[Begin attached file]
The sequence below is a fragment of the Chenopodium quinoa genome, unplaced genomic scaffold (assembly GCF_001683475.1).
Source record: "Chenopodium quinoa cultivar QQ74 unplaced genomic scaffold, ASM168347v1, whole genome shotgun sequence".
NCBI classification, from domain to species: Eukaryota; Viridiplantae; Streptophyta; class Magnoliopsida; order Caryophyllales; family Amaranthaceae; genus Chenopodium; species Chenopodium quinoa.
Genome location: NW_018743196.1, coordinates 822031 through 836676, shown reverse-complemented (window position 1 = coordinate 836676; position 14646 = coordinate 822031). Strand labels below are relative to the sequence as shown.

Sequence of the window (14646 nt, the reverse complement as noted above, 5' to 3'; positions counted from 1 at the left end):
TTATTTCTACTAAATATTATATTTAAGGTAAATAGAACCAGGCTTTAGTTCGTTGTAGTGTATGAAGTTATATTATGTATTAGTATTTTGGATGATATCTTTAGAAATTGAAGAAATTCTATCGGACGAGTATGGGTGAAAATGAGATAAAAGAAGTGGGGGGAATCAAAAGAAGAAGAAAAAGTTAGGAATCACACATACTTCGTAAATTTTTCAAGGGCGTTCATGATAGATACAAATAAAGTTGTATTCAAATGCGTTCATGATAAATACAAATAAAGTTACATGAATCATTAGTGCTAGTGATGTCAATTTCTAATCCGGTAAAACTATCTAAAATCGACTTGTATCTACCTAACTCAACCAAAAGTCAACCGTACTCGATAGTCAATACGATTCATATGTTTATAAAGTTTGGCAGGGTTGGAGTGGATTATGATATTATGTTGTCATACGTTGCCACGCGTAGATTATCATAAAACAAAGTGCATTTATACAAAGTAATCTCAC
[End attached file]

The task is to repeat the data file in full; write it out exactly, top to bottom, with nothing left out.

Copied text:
The sequence below is a fragment of the Chenopodium quinoa genome, unplaced genomic scaffold (assembly GCF_001683475.1).
Source record: "Chenopodium quinoa cultivar QQ74 unplaced genomic scaffold, ASM168347v1, whole genome shotgun sequence".
NCBI classification, from domain to species: Eukaryota; Viridiplantae; Streptophyta; class Magnoliopsida; order Caryophyllales; family Amaranthaceae; genus Chenopodium; species Chenopodium quinoa.
Genome location: NW_018743196.1, coordinates 822031 through 836676, shown reverse-complemented (window position 1 = coordinate 836676; position 14646 = coordinate 822031). Strand labels below are relative to the sequence as shown.

Sequence of the window (14646 nt, the reverse complement as noted above, 5' to 3'; positions counted from 1 at the left end):
TTATTTCTACTAAATATTATATTTAAGGTAAATAGAACCAGGCTTTAGTTCGTTGTAGTGTATGAAGTTATATTATGTATTAGTATTTTGGATGATATCTTTAGAAATTGAAGAAATTCTATCGGACGAGTATGGGTGAAAATGAGATAAAAGAAGTGGGGGGAATCAAAAGAAGAAGAAAAAGTTAGGAATCACACATACTTCGTAAATTTTTCAAGGGCGTTCATGATAGATACAAATAAAGTTGTATTCAAATGCGTTCATGATAAATACAAATAAAGTTACATGAATCATTAGTGCTAGTGATGTCAATTTCTAATCCGGTAAAACTATCTAAAATCGACTTGTATCTACCTAACTCAACCAAAAGTCAACCGTACTCGATAGTCAATACGATTCATATGTTTATAAAGTTTGGCAGGGTTGGAGTGGATTATGATATTATGTTGTCATACGTTGCCACGCGTAGATTATCATAAAACAAAGTGCATTTATACAAAGTAATCTCAC